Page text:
We’re now in the last day at Squam Lake, where we’ve been spending a week at the lake house. It’s been a good and relaxing trip, though not as productive a one as I might have liked. I’ve begun collecting a public calendar of gaming related conferences (industry events, not fan events), partially because I’m sick of finding out about these things after it’s too late to try and go to any of them. I’m hoping to continue to flesh it out as time progresses and more conferences announce their 2010 dates (very surprised to see how few had announced dates, or if they had, hid that information away, rather than displaying it as prominently as possible — as someone who has been involved in event planning, this seems like an incredibly poor idea).
While I’ve been enjoying myself, I’m also looking forward to getting back to Portland.
It has been almost exactly six months since I last posted on here. I don’t really have an excuses for the hiatus, and it’s not just been this blog: I’ve been largely silent from most of the net for a while. It’s been a really strange winter for me, mentally and emotionally, and it was consuming a lot of my energy and thoughts. Rather than complain about it, though, I opted to simply not post at all. In hindsight, this was a dumb idea: writing has been a catharsis for me in the past, and I can’t help but feel it would have been beneficial to be posting to get my mind off things; also, the longer I went without posting, the more daunting it became to start posting again.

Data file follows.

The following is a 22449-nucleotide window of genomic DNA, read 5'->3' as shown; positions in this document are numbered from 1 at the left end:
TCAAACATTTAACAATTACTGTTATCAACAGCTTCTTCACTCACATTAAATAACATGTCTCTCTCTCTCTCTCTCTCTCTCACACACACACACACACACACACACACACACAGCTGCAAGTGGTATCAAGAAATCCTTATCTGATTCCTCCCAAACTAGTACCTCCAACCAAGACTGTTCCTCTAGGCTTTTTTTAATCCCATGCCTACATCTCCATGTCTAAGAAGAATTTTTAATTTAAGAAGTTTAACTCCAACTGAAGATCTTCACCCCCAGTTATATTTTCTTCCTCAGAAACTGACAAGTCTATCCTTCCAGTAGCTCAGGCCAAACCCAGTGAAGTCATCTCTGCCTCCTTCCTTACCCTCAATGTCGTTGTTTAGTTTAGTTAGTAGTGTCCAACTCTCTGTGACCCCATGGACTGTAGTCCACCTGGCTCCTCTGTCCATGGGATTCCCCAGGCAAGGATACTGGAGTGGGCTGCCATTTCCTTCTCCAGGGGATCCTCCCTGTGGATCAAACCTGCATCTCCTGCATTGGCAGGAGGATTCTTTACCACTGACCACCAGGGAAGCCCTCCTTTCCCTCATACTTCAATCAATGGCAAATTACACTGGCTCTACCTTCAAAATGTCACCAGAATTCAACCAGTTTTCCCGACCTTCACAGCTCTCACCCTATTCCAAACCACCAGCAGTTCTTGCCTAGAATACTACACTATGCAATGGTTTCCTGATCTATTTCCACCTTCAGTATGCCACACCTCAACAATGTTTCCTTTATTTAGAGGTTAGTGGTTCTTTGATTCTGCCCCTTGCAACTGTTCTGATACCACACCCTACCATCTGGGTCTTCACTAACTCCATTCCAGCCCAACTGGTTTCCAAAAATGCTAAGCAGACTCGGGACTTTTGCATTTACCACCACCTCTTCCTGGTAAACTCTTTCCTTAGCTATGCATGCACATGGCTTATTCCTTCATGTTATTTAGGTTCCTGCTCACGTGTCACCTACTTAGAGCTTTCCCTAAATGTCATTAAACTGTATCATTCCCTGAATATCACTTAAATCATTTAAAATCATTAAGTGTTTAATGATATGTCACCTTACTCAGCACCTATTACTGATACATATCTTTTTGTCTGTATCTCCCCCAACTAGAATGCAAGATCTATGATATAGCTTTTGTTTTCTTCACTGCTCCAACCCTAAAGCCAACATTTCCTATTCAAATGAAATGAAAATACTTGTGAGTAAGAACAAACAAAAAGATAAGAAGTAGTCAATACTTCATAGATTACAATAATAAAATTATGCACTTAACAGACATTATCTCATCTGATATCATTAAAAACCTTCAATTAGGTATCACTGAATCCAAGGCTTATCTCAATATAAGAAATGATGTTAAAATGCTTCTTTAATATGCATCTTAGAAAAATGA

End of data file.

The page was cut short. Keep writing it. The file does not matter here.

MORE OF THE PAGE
I’ve finally updated the blog (like the new design? If you want a refresher on what it looked like before, Critical Games is still using that theme), and am now posting again. I’d been meaning to for a while, but what motivated me to actually do it is that someone asked me to. It’s a thing for me: if I feel something I do will be appreciated, I am infinitely more likely to do it.
I was having a conversation with Jessica last night, where she asked me what motivates me, what would motivate me on the various projects I have sitting on the back burner. What it came down to is that I need to feel like I am valued. I am hardly what you would call a workaholic — I think work for the sake of work is stupid (this is a longstanding philosophy, as anyone who has heard my rant about homework can attest), so for me to feel motivated on a project, I need to feel that the work is valued in some fashion. (This takes many forms: it could be personal appreciation, it could be feeling that I’ve contributed to a greater goal or dialogue, it could be a tangible reward, it could be getting to enjoy the end result…)
I’d hardly say it’s the best motivator, though: you have to DO before it can be valued, and the point of motivation is that it gets you to DO. So feeling appreciated or valued as a motivator basically relies on momentum, continuing to feel the drive to act based on the result of the last time you did so. And if you have an extended period where you feel like you’re not valued, or you feel unappreciated… well, you’re dead in the water. Which is where I’ve been for a while: feeling economically and creatively unvalued. (Where I have felt valued is socially, I’ve felt appreciated as a friend, and that’s where my energy has flowed as a result.)
I’m going to aim to post more often (more than once every six months shouldn’t be too hard), but in the meantime: what motivates you? It’d be interesting to hear others’ insight and suggestions for motivators.